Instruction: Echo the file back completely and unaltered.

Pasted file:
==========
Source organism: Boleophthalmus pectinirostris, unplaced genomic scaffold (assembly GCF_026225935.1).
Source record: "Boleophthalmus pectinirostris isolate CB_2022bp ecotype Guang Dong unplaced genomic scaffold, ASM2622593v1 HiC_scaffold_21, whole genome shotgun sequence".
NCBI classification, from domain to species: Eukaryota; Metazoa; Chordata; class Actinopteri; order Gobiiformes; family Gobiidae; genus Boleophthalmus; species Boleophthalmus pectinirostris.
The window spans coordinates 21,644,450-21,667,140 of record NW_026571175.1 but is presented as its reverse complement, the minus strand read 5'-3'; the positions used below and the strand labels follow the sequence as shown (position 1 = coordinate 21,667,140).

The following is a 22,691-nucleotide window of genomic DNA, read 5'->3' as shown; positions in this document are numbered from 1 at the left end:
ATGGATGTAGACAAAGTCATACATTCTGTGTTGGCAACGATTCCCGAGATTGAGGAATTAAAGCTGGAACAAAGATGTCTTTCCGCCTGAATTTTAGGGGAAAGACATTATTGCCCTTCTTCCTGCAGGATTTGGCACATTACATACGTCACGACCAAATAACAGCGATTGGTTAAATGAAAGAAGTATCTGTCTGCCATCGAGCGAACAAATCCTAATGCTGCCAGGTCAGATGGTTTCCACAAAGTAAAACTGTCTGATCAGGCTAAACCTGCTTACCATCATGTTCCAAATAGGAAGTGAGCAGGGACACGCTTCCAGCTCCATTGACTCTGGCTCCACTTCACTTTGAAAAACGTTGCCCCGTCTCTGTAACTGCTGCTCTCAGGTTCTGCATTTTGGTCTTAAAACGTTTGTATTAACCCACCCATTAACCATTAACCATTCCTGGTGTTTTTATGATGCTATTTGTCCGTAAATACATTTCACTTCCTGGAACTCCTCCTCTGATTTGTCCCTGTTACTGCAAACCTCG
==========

Source organism: Boleophthalmus pectinirostris, unplaced genomic scaffold (assembly GCF_026225935.1).
Source record: "Boleophthalmus pectinirostris isolate CB_2022bp ecotype Guang Dong unplaced genomic scaffold, ASM2622593v1 HiC_scaffold_21, whole genome shotgun sequence".
NCBI classification, from domain to species: Eukaryota; Metazoa; Chordata; class Actinopteri; order Gobiiformes; family Gobiidae; genus Boleophthalmus; species Boleophthalmus pectinirostris.
The window spans coordinates 21,644,450-21,667,140 of record NW_026571175.1 but is presented as its reverse complement, the minus strand read 5'-3'; the positions used below and the strand labels follow the sequence as shown (position 1 = coordinate 21,667,140).

The following is a 22,691-nucleotide window of genomic DNA, read 5'->3' as shown; positions in this document are numbered from 1 at the left end:
ATGGATGTAGACAAAGTCATACATTCTGTGTTGGCAACGATTCCCGAGATTGAGGAATTAAAGCTGGAACAAAGATGTCTTTCCGCCTGAATTTTAGGGGAAAGACATTATTGCCCTTCTTCCTGCAGGATTTGGCACATTACATACGTCACGACCAAATAACAGCGATTGGTTAAATGAAAGAAGTATCTGTCTGCCATCGAGCGAACAAATCCTAATGCTGCCAGGTCAGATGGTTTCCACAAAGTAAAACTGTCTGATCAGGCTAAACCTGCTTACCATCATGTTCCAAATAGGAAGTGAGCAGGGACACGCTTCCAGCTCCATTGACTCTGGCTCCACTTCACTTTGAAAAACGTTGCCCCGTCTCTGTAACTGCTGCTCTCAGGTTCTGCATTTTGGTCTTAAAACGTTTGTATTAACCCACCCATTAACCATTAACCATTCCTGGTGTTTTTATGATGCTATTTGTCCGTAAATACATTTCACTTCCTGGAACTCCTCCTCTGATTTGTCCCTGTTACTGCAAACCTCG